[34] We show here that triggered seismicity is certainly possible on these inland faults following a large subduction zone earthquake in the Nicoya Gulf region of the Middle America Trench. Protti et al. [1995] estimated a recurrence time of 50 years for events in the Nicoya Gulf region. Because the 25 March 1990 earthquake was likely the result of rupture of a subducted seamount contact with the overriding Caribbean Plate [Protti et al., 1995; Husen et al., 2002; Bilek et al., 2003], the rupture area and magnitude of the earthquakes in this segment are likely limited to the M ∼7 range. Thus the stress changes and implications for inland triggering shown here are reasonable estimates for future Nicoya earthquakes and other central Costa Rica earthquakes where other seamounts subduct and influence earthquake rupture.

[35] However, the Nicoya Peninsula region, north of the Nicoya Gulf, has ruptured in earthquakes of M > 7.5 [Protti et al., 1994]. Rupture estimates for the Mw = 7.7 1950 underthrusting earthquake cover much of the Nicoya Peninsula [Güendel, 1986; Avants et al., 2001]. On the basis of the historical catalog, Nishenko [1989] listed this region as a significant seismic gap. In the Nicoya Peninsula region, Cocos crust originating from the East Pacific Rise is much smoother than the seamount-dominated crust that originated at the Cocos Nazca spreading center and subducts beneath central Costa Rica. The smoother crust may allow for stronger plate coupling and larger earthquakes in the Nicoya Peninsula region than in central Costa Rica [Protti et al., 1994, 1995]. Norabuena et al. [2004] inverted GPS velocities measured along the Nicoya Peninsula to find a patch of strongly coupled plate interface in the shallow portion of the megathrust. Thus an M > 7.5 earthquake is quite possible along this portion of the margin. Using the rupture area and size of the 1950 earthquake, we compute possible Coulomb stress changes due to the 1950 earthquake along faults to the southwest of San Jose. Our results suggest increases of 0.4 bars in the area and orientation of the Higuito fault, 0.5 bars in the area of the Jaris fault, and 0.6 bars on the faults in the Picagres system (Figure 11). Because of the longer length of the Higuito and Jaris faults relative to the Picagres system, triggered events on these faults might be larger magnitude and of more concern for hazard assessments of the capital region.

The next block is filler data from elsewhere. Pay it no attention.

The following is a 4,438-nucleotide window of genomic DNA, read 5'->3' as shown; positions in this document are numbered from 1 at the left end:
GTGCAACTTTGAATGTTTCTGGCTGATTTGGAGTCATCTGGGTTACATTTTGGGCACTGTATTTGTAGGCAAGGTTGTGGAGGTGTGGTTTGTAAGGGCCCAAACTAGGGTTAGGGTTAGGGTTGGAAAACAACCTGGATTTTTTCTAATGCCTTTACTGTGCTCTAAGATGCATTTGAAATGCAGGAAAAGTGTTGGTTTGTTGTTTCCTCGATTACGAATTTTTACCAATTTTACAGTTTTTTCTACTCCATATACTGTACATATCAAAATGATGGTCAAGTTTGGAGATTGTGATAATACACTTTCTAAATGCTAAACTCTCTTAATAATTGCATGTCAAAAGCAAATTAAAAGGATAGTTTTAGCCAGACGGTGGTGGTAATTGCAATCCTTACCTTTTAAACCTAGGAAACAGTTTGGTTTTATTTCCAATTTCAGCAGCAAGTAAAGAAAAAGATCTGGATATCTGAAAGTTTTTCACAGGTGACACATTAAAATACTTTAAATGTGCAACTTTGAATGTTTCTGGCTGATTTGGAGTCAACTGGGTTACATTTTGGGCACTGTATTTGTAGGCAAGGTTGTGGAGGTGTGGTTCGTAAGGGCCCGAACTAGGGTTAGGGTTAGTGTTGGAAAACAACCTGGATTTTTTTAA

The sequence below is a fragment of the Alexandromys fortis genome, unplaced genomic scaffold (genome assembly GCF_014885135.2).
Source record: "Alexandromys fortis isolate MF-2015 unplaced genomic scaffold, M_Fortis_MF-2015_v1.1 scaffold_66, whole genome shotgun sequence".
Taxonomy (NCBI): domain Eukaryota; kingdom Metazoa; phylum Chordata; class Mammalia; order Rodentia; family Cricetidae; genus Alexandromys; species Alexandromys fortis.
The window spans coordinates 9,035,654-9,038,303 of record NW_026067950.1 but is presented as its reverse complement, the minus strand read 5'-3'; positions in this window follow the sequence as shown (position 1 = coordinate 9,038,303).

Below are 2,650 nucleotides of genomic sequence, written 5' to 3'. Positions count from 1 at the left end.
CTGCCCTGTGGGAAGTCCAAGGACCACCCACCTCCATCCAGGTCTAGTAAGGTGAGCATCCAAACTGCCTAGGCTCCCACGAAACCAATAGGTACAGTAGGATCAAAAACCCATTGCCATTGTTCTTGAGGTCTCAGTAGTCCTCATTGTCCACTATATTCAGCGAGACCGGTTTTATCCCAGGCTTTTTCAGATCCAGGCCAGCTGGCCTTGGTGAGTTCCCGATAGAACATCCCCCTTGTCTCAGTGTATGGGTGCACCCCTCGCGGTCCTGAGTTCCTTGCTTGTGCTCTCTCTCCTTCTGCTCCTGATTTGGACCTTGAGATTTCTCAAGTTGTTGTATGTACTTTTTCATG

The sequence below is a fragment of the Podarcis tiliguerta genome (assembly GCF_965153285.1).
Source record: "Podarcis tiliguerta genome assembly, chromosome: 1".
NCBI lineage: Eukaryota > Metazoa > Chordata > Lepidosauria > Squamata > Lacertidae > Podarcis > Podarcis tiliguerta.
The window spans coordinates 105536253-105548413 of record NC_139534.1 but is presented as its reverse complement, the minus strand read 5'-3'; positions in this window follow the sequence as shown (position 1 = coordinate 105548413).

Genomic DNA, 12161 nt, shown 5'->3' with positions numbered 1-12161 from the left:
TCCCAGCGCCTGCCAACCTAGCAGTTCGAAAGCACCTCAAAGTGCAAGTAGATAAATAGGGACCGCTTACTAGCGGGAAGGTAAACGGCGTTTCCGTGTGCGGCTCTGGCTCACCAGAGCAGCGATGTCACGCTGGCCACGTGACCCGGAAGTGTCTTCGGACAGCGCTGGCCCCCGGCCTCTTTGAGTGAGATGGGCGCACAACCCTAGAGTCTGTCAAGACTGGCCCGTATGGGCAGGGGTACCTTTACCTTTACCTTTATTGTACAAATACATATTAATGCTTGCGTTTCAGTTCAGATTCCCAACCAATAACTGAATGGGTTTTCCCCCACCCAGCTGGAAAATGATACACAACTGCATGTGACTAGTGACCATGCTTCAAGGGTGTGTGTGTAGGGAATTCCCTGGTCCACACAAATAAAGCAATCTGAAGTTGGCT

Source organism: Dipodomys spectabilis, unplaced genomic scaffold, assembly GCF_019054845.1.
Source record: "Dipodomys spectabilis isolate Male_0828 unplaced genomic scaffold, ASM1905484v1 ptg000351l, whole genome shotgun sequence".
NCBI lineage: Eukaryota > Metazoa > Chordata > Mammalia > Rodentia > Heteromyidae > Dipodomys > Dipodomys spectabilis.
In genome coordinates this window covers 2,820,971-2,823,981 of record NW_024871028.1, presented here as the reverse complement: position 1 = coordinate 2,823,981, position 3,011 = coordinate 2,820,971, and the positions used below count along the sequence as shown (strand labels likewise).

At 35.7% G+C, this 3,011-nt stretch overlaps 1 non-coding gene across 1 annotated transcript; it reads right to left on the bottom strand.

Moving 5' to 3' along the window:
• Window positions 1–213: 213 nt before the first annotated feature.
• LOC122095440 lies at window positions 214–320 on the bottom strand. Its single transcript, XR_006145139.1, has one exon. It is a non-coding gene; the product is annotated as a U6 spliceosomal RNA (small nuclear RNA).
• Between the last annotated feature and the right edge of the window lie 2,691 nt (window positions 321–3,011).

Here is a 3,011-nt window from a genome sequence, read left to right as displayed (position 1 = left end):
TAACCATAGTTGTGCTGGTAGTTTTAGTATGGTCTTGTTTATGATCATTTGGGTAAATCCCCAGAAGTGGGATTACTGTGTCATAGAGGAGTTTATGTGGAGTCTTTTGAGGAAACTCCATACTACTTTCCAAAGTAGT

Figure 11.